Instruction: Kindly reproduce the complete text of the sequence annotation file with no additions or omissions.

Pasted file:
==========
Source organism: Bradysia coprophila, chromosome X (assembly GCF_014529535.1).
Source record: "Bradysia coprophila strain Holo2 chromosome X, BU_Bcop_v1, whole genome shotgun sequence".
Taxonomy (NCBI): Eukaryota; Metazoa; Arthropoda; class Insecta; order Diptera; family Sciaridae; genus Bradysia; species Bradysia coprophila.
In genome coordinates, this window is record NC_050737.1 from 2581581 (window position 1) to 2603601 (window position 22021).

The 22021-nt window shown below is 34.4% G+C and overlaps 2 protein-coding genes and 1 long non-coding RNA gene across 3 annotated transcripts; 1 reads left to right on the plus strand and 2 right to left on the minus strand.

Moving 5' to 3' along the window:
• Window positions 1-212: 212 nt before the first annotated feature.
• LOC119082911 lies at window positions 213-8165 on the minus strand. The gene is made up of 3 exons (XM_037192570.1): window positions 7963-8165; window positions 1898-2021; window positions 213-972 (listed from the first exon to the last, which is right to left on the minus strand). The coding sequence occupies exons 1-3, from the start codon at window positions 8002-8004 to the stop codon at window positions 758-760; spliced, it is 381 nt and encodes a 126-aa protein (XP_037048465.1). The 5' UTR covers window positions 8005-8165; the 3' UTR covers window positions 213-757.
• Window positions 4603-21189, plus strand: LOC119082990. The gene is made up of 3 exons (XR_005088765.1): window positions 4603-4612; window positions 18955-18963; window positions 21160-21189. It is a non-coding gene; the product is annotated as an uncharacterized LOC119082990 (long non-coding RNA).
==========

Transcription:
Source organism: Bradysia coprophila, chromosome X (assembly GCF_014529535.1).
Source record: "Bradysia coprophila strain Holo2 chromosome X, BU_Bcop_v1, whole genome shotgun sequence".
Taxonomy (NCBI): Eukaryota; Metazoa; Arthropoda; class Insecta; order Diptera; family Sciaridae; genus Bradysia; species Bradysia coprophila.
In genome coordinates, this window is record NC_050737.1 from 2581581 (window position 1) to 2603601 (window position 22021).

The 22021-nt window shown below is 34.4% G+C and overlaps 2 protein-coding genes and 1 long non-coding RNA gene across 3 annotated transcripts; 1 reads left to right on the plus strand and 2 right to left on the minus strand.

Moving 5' to 3' along the window:
• Window positions 1-212: 212 nt before the first annotated feature.
• LOC119082911 lies at window positions 213-8165 on the minus strand. The gene is made up of 3 exons (XM_037192570.1): window positions 7963-8165; window positions 1898-2021; window positions 213-972 (listed from the first exon to the last, which is right to left on the minus strand). The coding sequence occupies exons 1-3, from the start codon at window positions 8002-8004 to the stop codon at window positions 758-760; spliced, it is 381 nt and encodes a 126-aa protein (XP_037048465.1). The 5' UTR covers window positions 8005-8165; the 3' UTR covers window positions 213-757.
• Window positions 4603-21189, plus strand: LOC119082990. The gene is made up of 3 exons (XR_005088765.1): window positions 4603-4612; window positions 18955-18963; window positions 21160-21189. It is a non-coding gene; the product is annotated as an uncharacterized LOC119082990 (long non-coding RNA).